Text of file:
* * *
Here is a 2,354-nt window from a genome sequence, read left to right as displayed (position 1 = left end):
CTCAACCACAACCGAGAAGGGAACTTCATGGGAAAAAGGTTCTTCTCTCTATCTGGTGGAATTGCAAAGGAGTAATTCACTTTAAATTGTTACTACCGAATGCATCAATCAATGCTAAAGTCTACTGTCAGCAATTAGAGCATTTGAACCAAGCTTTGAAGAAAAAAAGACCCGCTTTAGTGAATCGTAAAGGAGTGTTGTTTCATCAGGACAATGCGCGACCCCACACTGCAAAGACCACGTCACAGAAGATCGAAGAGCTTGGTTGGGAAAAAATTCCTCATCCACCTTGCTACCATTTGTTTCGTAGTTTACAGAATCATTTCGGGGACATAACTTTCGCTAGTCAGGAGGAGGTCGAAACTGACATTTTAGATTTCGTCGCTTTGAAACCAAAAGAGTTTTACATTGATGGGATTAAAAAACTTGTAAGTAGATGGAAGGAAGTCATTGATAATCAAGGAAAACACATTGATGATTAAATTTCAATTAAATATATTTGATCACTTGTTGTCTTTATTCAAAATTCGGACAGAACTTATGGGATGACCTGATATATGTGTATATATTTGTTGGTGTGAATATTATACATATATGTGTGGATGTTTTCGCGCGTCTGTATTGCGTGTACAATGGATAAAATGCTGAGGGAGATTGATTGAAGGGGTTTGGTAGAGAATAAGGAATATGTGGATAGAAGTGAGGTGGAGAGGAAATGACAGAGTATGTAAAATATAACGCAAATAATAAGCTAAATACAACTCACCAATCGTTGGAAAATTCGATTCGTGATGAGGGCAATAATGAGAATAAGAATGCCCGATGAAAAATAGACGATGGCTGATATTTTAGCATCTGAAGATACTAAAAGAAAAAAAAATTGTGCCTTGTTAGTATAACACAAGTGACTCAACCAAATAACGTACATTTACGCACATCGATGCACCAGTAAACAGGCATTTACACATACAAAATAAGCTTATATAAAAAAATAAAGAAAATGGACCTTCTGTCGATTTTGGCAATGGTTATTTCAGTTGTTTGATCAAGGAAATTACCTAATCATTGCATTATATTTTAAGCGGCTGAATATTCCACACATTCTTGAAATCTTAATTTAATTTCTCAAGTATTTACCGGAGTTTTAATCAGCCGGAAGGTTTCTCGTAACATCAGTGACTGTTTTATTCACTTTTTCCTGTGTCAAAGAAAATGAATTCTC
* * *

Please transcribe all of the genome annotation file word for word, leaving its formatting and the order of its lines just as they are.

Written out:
Here is a 2,354-nt window from a genome sequence, read left to right as displayed (position 1 = left end):
CTCAACCACAACCGAGAAGGGAACTTCATGGGAAAAAGGTTCTTCTCTCTATCTGGTGGAATTGCAAAGGAGTAATTCACTTTAAATTGTTACTACCGAATGCATCAATCAATGCTAAAGTCTACTGTCAGCAATTAGAGCATTTGAACCAAGCTTTGAAGAAAAAAAGACCCGCTTTAGTGAATCGTAAAGGAGTGTTGTTTCATCAGGACAATGCGCGACCCCACACTGCAAAGACCACGTCACAGAAGATCGAAGAGCTTGGTTGGGAAAAAATTCCTCATCCACCTTGCTACCATTTGTTTCGTAGTTTACAGAATCATTTCGGGGACATAACTTTCGCTAGTCAGGAGGAGGTCGAAACTGACATTTTAGATTTCGTCGCTTTGAAACCAAAAGAGTTTTACATTGATGGGATTAAAAAACTTGTAAGTAGATGGAAGGAAGTCATTGATAATCAAGGAAAACACATTGATGATTAAATTTCAATTAAATATATTTGATCACTTGTTGTCTTTATTCAAAATTCGGACAGAACTTATGGGATGACCTGATATATGTGTATATATTTGTTGGTGTGAATATTATACATATATGTGTGGATGTTTTCGCGCGTCTGTATTGCGTGTACAATGGATAAAATGCTGAGGGAGATTGATTGAAGGGGTTTGGTAGAGAATAAGGAATATGTGGATAGAAGTGAGGTGGAGAGGAAATGACAGAGTATGTAAAATATAACGCAAATAATAAGCTAAATACAACTCACCAATCGTTGGAAAATTCGATTCGTGATGAGGGCAATAATGAGAATAAGAATGCCCGATGAAAAATAGACGATGGCTGATATTTTAGCATCTGAAGATACTAAAAGAAAAAAAAATTGTGCCTTGTTAGTATAACACAAGTGACTCAACCAAATAACGTACATTTACGCACATCGATGCACCAGTAAACAGGCATTTACACATACAAAATAAGCTTATATAAAAAAATAAAGAAAATGGACCTTCTGTCGATTTTGGCAATGGTTATTTCAGTTGTTTGATCAAGGAAATTACCTAATCATTGCATTATATTTTAAGCGGCTGAATATTCCACACATTCTTGAAATCTTAATTTAATTTCTCAAGTATTTACCGGAGTTTTAATCAGCCGGAAGGTTTCTCGTAACATCAGTGACTGTTTTATTCACTTTTTCCTGTGTCAAAGAAAATGAATTCTC